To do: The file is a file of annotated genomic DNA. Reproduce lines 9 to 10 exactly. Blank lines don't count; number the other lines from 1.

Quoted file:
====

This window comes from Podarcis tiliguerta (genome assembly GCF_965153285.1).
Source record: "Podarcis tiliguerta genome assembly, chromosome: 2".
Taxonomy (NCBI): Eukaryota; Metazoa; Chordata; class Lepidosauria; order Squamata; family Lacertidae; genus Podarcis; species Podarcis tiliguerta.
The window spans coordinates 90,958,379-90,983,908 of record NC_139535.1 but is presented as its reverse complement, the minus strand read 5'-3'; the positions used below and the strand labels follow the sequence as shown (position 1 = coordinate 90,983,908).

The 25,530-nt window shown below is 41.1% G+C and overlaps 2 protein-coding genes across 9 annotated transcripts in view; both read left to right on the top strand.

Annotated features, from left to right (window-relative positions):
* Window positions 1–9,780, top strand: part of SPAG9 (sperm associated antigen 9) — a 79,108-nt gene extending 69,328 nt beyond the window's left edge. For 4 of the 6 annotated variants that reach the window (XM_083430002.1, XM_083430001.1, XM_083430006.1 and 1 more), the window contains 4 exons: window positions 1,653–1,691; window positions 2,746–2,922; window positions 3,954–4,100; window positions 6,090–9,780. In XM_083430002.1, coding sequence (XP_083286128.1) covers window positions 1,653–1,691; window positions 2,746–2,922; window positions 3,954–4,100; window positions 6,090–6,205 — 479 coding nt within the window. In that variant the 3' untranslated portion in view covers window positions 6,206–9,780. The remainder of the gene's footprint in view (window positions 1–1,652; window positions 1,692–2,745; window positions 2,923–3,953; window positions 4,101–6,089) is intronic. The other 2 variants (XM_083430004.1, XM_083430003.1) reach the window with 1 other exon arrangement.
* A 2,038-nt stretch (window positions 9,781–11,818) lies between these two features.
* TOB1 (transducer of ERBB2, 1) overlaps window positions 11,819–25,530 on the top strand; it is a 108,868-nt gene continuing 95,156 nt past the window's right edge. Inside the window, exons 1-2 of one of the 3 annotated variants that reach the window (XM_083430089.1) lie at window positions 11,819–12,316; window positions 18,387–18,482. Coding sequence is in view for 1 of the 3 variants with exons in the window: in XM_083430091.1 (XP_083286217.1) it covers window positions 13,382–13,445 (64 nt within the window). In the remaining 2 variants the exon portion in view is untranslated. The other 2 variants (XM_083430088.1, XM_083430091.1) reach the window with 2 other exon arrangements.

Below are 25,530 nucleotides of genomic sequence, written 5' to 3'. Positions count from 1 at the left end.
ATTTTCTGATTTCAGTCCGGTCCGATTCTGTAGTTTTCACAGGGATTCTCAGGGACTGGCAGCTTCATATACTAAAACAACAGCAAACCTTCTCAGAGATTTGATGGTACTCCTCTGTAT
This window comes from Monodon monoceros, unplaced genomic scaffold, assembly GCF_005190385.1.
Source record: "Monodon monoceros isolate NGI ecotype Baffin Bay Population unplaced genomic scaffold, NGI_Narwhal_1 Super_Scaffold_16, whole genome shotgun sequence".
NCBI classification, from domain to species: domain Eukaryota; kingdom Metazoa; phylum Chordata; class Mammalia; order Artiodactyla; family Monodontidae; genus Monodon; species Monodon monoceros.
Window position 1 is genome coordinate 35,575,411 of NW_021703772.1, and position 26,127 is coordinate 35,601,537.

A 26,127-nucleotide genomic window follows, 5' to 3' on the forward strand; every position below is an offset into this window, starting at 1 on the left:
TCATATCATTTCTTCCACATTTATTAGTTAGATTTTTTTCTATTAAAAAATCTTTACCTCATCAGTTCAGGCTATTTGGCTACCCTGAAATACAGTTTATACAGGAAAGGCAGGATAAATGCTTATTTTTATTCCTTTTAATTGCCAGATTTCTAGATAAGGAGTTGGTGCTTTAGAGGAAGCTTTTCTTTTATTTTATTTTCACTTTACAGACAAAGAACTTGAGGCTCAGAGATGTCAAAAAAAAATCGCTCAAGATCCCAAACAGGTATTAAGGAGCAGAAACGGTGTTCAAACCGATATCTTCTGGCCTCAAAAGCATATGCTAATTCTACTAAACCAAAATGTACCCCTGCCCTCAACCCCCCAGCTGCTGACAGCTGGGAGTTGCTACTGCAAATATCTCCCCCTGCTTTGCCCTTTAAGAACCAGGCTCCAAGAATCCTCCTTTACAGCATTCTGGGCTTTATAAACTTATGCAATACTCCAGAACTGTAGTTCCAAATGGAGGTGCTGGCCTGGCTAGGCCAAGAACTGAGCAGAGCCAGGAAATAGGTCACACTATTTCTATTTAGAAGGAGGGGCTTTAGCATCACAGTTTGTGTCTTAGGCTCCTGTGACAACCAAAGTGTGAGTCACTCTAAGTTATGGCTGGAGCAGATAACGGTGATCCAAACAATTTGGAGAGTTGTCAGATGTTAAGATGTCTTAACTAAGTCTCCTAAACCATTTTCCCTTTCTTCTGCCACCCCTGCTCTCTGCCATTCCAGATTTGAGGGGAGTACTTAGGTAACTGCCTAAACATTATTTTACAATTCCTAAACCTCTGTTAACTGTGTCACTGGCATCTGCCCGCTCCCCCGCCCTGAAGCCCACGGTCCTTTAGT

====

* TOB1 (transducer of ERBB2, 1) overlaps window positions 11,819–25,530 on the top strand; it is a 108,868-nt gene continuing 95,156 nt past the window's right edge. Inside the window, exons 1-2 of one of the 3 annotated variants that reach the window (XM_083430089.1) lie at window positions 11,819–12,316; window positions 18,387–18,482. Coding sequence is in view for 1 of the 3 variants with exons in the window: in XM_083430091.1 (XP_083286217.1) it covers window positions 13,382–13,445 (64 nt within the window). In the remaining 2 variants the exon portion in view is untranslated. The other 2 variants (XM_083430088.1, XM_083430091.1) reach the window with 2 other exon arrangements.

Below are 25,530 nucleotides of genomic sequence, written 5' to 3'. Positions count from 1 at the left end.